That Five-Star Review You Keep Hearing About

April 18, 2014

People have differing opinions on the use of criticism in any creative field. After all, a glowing review from a critic doesn't mean people will automatically love the creation, and the tide of public opinion often goes against what critics believe. But once in a while, you find that magical intersection of opinion where critics and a mass of the public come to the same conclusion: This thing is outstanding.

Such is the case with Andy Tauer's L'Air du Desert Marocain, featured in the Olfactif Warmth collection. We've mentioned that this perfume received a rare five-star review from perfume critics Luca Turin and Tania Sanchez. Among the thousands and thousands of perfumes that have been released since perfume became a commodity, only a handful have gotten this designation. (Who are Luca Turin and Tania Sanchez? Without getting too deep into formal bios, we'll say that they are two people who have thought deeply, for many years, about perfume and scent from both scientific and artistic angles. And they're exceptionally entertaining writers.)

Here, we share with you the review of L'Air du Desert Marocain from their book The Little Book of Perfumes: The Hundred Classics not because it's a definitive take on the scent but because it may open up for you a new perspective on this instant classic. And because good writing is like good perfume: It takes you elsewhere, even if for only a moment, and shows you the things right in front of you that you hadn't seen before.  



"The sweet smell of amber, the foundation of the classic perfume oriental, has long been weighed down with vanilla and sandalwood, decorated with mulling spices, bolstered with musk, made come-hither, ready for its close-up, and we are quite used to it—but this is not amber’s first life. Perfume meant first “through smoke,” named for fragrant materials burned to clean the air and therefore the spirit. If, as Carlos Santana claimed in his Grammy acceptance speech, the angel Metatron delivers messages to the world via rock guitarists, it only makes sense that the as-yet-unnamed angel of perfume speaks through an unassuming Swiss chemist from Zurich with a mustache and a buttoned shirt. L’Air du Désert Marocain is talented perfumer Andy Tauer’s second fragrance, after the rich oriental rose of Maroc pour Elle. One hale breath of Désert’s vast spaces clears the head of all the world’s nonsense. There is something about the ancient smell of these resins (styrax, frankincense) that on first inhalation strikes even this suburban American Protestant with no memories of mass as entirely holy, beautiful, purifying, lit without shadow from all sides. Even without the fragrance’s name to prompt me, I would still feel the same peace when smelling it that I’ve felt only once before, when driving across the southwestern desert one morning: all quiet, no human habitation for miles, the upturned bowl of the heavens infinitely high above, and the sage and occasional quail clutching close to the dun earth. Each solitary object stood supersaturated with itself, full to the brim, sure to spill over if subjected to the slightest nudge. Wear this fragrance and feel the cloudless sky rush far away above you." —TS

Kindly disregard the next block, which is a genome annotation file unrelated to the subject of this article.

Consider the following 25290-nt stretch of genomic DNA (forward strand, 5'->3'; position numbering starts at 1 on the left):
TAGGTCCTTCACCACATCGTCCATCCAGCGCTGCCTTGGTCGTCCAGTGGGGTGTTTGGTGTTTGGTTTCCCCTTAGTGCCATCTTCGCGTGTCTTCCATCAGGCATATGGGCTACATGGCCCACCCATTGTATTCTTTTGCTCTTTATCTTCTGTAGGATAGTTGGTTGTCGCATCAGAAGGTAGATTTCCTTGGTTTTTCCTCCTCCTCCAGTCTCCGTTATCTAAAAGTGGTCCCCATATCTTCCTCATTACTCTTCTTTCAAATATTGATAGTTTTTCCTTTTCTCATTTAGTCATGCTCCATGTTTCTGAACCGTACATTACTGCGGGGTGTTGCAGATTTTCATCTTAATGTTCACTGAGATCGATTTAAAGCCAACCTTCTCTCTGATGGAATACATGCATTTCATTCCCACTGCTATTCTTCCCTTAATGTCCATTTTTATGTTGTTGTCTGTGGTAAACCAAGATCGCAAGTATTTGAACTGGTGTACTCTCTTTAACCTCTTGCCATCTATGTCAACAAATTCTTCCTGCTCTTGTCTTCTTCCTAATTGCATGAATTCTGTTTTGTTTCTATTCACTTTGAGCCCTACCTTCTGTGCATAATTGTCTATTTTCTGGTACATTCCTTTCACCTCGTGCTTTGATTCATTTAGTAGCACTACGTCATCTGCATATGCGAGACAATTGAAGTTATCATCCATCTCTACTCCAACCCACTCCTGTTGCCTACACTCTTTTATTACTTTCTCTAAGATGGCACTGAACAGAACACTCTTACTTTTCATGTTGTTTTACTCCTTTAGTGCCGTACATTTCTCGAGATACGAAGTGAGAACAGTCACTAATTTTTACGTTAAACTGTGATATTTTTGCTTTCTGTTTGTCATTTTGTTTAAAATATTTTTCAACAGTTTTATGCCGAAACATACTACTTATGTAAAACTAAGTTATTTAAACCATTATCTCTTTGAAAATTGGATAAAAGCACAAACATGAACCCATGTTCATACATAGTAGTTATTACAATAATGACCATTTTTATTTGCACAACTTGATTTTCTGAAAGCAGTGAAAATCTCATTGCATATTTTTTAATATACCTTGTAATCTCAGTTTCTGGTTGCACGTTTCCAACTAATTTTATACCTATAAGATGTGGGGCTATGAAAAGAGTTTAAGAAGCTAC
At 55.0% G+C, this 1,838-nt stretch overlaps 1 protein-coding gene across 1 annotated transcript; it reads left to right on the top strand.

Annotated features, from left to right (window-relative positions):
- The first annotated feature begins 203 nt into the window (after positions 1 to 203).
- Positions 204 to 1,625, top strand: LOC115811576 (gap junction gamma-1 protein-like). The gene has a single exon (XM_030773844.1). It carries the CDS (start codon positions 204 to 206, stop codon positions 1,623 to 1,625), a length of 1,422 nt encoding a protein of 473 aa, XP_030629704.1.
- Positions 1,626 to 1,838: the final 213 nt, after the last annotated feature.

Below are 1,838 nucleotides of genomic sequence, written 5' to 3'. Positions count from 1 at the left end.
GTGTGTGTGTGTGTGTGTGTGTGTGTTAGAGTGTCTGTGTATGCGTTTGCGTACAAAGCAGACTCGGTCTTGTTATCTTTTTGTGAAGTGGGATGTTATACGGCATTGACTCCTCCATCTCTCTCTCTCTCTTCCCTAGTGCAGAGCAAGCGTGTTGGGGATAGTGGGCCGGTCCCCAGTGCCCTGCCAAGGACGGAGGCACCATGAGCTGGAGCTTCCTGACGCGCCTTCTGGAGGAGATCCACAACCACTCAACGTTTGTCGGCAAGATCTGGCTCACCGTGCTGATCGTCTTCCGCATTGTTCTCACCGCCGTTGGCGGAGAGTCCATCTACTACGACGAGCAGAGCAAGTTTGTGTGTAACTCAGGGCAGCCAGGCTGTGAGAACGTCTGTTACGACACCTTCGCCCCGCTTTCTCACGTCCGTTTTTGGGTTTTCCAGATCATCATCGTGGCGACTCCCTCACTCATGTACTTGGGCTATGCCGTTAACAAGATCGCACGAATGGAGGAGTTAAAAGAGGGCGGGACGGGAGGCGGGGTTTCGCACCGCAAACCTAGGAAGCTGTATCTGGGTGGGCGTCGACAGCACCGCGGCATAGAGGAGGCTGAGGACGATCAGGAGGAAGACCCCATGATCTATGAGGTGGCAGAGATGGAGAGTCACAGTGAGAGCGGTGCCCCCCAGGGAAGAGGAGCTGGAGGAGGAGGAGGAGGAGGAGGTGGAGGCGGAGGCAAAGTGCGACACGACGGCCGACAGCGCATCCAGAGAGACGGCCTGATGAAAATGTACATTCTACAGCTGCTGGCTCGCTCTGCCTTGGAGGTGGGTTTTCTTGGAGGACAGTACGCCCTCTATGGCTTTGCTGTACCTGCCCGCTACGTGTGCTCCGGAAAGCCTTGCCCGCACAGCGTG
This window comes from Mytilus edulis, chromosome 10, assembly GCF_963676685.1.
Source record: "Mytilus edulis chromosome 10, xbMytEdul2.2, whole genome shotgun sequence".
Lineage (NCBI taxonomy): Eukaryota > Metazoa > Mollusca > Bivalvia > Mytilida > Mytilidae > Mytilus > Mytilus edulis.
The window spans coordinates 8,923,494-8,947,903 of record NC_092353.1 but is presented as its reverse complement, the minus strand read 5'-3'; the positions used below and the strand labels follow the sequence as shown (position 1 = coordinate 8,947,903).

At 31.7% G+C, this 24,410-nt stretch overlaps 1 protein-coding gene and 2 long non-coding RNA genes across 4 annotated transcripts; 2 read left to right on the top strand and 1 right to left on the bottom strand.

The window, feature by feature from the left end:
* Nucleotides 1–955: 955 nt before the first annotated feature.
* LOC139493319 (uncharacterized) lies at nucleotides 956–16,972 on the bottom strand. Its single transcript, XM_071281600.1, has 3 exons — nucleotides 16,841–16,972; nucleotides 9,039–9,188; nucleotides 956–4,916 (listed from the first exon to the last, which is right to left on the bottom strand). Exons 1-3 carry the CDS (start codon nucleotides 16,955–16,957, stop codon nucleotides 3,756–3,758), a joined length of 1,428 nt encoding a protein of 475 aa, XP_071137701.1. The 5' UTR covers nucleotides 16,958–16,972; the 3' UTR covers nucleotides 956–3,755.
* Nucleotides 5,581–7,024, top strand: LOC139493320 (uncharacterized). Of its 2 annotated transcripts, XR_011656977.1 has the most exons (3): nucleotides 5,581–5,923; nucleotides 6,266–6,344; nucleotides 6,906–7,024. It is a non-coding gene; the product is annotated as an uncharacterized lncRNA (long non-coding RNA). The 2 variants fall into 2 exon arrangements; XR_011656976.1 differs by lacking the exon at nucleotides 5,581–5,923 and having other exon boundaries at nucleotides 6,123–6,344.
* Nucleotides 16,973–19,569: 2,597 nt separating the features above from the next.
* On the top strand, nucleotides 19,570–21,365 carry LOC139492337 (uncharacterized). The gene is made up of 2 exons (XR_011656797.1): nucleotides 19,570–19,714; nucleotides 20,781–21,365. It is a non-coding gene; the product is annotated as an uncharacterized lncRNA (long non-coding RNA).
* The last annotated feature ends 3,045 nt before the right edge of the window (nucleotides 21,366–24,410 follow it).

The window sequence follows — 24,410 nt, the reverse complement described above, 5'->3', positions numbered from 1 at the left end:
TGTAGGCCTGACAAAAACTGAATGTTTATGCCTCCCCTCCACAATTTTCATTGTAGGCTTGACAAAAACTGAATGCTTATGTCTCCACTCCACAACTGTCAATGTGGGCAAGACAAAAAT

From The Little Book of Perfumes: The Hundred Classics by Luca Turin and Tania Sanchez  


Ah. Now wasn't that nice?

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